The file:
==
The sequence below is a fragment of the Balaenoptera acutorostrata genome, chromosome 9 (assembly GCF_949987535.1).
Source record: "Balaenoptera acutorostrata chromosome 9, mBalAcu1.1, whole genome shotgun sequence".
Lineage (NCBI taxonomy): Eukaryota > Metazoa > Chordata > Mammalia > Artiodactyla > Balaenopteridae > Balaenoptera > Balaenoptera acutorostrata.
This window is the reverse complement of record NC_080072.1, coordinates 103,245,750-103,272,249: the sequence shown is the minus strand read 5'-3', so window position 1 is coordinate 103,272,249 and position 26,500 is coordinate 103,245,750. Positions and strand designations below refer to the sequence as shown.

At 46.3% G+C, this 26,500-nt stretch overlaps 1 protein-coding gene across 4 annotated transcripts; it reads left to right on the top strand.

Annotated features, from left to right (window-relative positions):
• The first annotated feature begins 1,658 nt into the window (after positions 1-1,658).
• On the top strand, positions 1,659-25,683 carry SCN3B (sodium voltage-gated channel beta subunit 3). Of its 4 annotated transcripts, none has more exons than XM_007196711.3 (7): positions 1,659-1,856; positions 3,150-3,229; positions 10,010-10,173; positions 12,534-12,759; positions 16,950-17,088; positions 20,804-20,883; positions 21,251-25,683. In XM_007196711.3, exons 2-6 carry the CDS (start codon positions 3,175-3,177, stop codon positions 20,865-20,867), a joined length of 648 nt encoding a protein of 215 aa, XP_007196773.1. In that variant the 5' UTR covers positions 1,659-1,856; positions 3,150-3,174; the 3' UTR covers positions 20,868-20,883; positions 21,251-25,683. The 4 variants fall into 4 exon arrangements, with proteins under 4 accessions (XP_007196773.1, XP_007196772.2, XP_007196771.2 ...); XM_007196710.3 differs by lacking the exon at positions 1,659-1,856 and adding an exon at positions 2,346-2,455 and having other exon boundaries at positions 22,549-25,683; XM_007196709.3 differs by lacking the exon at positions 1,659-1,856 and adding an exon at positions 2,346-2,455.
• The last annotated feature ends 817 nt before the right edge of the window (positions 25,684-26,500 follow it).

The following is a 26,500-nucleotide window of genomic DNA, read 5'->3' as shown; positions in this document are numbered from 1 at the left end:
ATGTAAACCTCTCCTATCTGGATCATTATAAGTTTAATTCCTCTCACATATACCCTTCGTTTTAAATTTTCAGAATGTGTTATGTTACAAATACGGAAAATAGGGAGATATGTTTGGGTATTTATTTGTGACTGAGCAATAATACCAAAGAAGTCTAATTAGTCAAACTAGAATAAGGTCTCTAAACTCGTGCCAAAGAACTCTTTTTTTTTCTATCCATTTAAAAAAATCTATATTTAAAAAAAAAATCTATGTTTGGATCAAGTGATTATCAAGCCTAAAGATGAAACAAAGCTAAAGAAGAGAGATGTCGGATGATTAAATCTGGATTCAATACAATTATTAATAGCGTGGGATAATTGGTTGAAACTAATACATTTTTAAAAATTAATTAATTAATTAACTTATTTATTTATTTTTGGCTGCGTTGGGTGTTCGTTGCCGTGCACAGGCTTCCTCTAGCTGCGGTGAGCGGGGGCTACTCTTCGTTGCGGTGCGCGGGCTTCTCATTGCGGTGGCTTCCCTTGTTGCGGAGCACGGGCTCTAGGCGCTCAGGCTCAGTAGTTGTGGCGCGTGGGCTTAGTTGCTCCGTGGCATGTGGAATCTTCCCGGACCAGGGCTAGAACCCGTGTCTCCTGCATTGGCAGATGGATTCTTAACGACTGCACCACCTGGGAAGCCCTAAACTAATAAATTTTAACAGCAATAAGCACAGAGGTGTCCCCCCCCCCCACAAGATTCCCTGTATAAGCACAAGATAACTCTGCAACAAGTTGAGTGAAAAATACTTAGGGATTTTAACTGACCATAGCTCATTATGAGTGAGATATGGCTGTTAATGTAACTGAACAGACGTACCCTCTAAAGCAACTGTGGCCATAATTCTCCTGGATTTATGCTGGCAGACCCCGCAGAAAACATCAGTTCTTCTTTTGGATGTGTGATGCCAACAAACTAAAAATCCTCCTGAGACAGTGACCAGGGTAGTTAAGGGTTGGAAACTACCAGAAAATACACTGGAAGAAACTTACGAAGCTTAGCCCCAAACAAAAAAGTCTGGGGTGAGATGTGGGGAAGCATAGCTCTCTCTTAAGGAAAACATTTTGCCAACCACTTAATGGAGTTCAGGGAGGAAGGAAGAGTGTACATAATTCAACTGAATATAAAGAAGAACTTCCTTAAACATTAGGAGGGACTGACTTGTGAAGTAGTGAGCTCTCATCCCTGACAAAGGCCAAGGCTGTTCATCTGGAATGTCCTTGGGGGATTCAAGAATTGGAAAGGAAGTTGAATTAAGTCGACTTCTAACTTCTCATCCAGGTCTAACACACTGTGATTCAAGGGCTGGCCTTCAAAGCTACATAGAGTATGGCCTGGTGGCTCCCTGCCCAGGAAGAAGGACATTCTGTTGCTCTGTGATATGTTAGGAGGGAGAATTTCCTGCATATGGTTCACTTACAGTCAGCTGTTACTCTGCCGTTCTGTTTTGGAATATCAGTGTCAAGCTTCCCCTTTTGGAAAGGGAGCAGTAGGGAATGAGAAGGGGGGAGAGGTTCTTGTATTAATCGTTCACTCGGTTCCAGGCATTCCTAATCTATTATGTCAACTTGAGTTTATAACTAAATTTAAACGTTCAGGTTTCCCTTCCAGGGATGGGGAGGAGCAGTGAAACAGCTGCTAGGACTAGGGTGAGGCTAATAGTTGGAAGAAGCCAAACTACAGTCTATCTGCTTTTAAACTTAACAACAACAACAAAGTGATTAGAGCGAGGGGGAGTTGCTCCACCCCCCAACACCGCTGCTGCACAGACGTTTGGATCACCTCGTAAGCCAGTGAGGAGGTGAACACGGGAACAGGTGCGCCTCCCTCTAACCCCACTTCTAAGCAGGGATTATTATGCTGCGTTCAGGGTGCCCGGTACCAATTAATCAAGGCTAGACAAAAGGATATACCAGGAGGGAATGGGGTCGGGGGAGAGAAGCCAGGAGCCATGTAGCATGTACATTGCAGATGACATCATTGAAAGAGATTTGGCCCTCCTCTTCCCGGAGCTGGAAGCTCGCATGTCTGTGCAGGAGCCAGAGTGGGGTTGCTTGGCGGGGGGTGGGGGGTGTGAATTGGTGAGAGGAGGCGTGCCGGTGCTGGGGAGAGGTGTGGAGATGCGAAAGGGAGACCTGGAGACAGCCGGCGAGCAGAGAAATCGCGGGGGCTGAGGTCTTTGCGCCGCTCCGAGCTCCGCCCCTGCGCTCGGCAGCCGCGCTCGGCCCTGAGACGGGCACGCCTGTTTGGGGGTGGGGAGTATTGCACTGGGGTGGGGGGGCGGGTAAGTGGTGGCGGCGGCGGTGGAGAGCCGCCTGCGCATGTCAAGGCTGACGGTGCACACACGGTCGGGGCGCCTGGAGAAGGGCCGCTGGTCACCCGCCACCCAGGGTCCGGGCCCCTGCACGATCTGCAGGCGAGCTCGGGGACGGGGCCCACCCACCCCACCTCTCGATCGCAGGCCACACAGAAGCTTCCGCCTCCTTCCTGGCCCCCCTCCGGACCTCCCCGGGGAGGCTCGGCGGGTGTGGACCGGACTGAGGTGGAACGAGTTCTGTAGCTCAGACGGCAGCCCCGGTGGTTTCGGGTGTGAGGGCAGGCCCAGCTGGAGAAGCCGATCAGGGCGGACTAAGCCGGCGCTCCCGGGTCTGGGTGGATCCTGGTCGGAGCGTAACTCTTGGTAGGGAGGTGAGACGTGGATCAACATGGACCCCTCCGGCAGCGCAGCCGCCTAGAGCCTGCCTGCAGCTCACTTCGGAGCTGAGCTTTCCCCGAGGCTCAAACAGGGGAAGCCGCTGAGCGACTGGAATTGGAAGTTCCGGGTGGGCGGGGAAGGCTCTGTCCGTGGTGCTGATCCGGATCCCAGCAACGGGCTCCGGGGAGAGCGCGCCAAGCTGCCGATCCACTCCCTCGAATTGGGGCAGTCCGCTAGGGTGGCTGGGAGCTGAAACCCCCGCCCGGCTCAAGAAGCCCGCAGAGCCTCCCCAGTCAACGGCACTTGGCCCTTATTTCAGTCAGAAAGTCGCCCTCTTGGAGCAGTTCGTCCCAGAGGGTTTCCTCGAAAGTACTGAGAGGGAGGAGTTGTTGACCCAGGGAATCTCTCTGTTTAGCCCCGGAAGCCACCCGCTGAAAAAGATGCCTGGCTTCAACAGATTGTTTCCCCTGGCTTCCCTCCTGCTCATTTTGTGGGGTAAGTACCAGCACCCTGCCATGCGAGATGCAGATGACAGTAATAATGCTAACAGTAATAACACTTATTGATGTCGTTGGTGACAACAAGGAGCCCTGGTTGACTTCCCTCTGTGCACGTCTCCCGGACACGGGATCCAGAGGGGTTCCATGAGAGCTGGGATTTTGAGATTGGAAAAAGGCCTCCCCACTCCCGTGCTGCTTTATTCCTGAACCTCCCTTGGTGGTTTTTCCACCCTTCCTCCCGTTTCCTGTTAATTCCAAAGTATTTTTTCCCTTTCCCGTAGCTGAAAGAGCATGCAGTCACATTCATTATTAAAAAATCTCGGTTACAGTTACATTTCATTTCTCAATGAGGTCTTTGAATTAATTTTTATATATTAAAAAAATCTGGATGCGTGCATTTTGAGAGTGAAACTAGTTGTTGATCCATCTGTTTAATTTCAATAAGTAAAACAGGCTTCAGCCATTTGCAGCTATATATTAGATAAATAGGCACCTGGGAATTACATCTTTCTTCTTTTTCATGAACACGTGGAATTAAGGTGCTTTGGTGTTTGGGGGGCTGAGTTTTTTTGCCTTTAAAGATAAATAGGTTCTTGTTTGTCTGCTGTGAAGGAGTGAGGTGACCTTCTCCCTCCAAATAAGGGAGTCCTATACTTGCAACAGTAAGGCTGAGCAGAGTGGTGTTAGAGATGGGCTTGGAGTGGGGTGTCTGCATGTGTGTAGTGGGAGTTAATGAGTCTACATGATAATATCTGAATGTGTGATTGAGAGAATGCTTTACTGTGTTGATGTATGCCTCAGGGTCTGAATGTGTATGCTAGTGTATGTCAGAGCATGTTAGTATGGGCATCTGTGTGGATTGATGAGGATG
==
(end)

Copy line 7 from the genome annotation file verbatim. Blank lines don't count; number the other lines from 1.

• The first annotated feature begins 1,658 nt into the window (after positions 1-1,658).